State Rep. Chris Pringle (R-Mobile) is planning to file legislation banning non-disclosure agreements involving taxpayer dollars.
At a Contract Review Committee meeting Thursday afternoon, Pringle told Terri Lovell, executive director at the Alabama State Bar, that he's "bringing a bill that's going to outlaw y'all from using taxpayer's money to buy the silence of other people with non-disclosure agreements."
"Get ready for it," Pringle said at the meeting. "We're not going to be paying people off using taxpayer's money on non-disclosure agreements anymore. No offense to you. You got to mop up that mess."
Lovell was presenting a $50,000 contract before the committee for John Marsh, an attorney with Ball, Ball, Matthews and Novak, P.A., for "outside legal services" related to litigation against the state bar and a former executive director of the state bar.
Katherine Church, a former Alabama State Bar employee, filed suit in June against both Phillip McCallum, a former state bar executive director, and the Alabama State Bar, alleging, among other things, that McCallum repeatedly ordered her to handle personal tasks for him while on the clock, in violation of state law, according to Mobile's Lagniappe.
Lovell said at the meeting she agreed with Pringle after he mentioned his proposed legislation.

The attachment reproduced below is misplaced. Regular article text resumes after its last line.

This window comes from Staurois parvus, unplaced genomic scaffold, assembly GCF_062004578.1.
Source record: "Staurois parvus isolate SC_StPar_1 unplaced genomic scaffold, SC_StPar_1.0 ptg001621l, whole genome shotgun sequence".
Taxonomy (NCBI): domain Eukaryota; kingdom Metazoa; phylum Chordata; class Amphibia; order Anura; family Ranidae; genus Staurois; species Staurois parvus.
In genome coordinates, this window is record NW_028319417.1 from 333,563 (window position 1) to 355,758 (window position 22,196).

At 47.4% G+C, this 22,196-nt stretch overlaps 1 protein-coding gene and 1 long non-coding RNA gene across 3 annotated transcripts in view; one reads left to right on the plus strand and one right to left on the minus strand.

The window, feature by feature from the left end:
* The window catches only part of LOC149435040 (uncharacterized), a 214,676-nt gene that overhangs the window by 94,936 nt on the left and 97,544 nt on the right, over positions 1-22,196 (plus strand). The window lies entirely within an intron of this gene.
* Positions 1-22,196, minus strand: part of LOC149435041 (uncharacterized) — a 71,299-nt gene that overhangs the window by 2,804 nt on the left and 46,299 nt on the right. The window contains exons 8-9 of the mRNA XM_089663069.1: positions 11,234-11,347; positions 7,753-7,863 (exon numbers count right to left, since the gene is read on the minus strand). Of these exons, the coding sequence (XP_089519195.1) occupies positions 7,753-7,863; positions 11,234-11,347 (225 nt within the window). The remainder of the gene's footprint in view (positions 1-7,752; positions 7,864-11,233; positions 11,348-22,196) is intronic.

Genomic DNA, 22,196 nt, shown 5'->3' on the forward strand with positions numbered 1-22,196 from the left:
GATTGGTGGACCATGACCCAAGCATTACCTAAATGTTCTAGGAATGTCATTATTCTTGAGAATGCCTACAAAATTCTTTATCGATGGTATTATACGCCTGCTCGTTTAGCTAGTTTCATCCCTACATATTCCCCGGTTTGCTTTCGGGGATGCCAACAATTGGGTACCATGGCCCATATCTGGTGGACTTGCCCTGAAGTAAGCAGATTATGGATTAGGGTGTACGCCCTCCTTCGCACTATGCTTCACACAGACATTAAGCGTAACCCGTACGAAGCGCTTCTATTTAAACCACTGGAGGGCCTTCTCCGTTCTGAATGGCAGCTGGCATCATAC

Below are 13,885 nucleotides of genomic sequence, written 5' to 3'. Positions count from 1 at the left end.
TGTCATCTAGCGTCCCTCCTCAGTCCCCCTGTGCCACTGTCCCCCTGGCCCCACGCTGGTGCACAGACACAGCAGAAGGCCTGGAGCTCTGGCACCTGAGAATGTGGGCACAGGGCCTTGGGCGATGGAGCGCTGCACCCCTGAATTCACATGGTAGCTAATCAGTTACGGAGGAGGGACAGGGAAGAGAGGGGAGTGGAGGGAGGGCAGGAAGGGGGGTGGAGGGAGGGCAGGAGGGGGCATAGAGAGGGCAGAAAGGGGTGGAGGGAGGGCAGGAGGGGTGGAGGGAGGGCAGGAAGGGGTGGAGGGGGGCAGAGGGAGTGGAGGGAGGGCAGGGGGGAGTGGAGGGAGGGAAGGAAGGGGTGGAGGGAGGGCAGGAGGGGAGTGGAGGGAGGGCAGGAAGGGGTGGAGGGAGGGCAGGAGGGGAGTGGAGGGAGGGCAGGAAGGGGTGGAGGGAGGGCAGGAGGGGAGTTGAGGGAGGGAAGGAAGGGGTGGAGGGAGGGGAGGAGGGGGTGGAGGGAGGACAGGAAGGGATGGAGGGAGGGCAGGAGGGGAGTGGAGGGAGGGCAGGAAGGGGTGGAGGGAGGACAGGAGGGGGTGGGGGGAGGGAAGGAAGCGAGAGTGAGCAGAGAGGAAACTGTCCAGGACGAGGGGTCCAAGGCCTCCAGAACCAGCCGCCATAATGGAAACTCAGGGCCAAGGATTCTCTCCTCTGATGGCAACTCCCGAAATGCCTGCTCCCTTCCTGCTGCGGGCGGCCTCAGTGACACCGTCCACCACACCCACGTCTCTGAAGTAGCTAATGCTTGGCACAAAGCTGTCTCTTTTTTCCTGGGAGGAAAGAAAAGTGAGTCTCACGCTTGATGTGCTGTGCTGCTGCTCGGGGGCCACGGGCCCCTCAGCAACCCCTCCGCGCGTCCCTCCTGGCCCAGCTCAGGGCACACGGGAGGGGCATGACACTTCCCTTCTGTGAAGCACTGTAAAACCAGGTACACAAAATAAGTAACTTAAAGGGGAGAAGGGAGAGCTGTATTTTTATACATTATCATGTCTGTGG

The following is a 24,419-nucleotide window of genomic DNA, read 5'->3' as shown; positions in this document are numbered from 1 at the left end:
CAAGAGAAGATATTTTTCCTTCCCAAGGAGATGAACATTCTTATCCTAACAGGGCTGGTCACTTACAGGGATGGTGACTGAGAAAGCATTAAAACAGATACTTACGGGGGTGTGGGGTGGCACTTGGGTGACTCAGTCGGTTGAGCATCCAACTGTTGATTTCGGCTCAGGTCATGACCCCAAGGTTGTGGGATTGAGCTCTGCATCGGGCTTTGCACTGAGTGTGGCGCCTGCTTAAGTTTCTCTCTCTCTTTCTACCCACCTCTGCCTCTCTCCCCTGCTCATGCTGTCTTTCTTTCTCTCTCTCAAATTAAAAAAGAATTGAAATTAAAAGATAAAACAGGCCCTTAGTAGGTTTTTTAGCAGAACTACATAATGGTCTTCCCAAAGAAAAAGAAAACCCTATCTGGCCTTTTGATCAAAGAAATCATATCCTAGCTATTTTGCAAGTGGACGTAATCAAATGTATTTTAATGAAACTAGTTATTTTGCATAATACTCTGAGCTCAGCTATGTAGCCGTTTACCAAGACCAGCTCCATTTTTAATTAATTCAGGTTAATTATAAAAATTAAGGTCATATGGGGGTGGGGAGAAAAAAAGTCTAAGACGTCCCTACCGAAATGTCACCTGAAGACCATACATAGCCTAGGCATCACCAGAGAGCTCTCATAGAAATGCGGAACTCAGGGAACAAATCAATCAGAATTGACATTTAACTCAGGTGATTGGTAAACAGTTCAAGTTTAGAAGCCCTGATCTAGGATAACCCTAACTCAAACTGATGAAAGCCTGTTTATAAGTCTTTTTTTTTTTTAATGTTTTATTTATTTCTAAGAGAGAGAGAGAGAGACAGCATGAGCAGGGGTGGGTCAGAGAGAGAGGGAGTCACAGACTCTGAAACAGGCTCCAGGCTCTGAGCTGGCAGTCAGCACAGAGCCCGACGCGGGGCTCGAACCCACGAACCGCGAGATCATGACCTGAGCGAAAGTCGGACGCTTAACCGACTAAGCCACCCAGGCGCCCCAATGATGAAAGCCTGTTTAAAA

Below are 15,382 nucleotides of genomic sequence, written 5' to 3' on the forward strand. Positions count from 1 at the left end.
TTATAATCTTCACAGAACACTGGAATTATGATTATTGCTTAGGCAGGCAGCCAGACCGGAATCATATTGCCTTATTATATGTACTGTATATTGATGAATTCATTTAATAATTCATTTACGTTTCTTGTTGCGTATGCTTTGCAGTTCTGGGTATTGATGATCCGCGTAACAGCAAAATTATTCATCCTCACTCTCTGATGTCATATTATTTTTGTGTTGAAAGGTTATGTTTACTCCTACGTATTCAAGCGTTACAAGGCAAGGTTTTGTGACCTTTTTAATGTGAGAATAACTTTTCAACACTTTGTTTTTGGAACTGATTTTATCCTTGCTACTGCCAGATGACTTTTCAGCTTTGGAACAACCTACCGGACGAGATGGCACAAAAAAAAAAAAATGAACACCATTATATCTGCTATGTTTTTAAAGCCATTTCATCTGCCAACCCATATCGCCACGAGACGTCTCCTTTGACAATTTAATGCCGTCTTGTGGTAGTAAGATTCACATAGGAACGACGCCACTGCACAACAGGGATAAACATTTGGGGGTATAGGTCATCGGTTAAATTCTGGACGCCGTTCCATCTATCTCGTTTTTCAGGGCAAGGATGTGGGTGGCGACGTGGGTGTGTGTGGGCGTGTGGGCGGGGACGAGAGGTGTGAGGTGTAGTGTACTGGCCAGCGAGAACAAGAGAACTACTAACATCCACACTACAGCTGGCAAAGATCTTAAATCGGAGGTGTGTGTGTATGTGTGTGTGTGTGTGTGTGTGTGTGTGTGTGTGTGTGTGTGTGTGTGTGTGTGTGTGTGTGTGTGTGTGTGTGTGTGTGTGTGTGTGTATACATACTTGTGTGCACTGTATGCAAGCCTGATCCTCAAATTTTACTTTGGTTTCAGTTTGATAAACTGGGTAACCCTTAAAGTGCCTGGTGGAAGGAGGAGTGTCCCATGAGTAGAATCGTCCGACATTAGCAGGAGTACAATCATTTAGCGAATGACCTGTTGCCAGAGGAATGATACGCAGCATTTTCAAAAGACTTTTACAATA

Pringle told 1819 News in a text message that his legislation "bans NDAs, period using taxpayer money." The next legislative session in Alabama begins in March.
A state audit of the State Bar of Alabama for Oct. 1, 2019 to Sept. 30, 2021, found the state bar executed "separation agreements" with three former employees despite not having the "statutory authority" to execute separation agreements.
"It is noted, the separation agreements with two of the former employees contained a 'confidentiality and non-disparagement' clause, which required the employees to keep confidential the existence of the agreement and refrain from disclosing its terms, contents, benefits to employees, conditions, proceedings, and negotiations," the audit stated.
One employee resigned on Oct. 23, 2020. Two employees resigned on May 14, 2021.
All three unnamed employees in the audit received salary payments, retirement deductions and health benefits months after resigning, according to the audit. Auditors recommended that the state bar "should not execute unauthorized, confidential separation agreements with employees unless authorized by law."
Lovell began her tenure as executive director of the Alabama State Bar in June 2021. McCallum served as the executive director from January 2017 to October 2020. The Alabama Ethics Commission fined him $100,000 for 17 ethics violations that weren't referred for criminal prosecution in April 2021, according to WSFA 12.
To connect with the author of this story, or to comment, email caleb.taylor@1819News.com.
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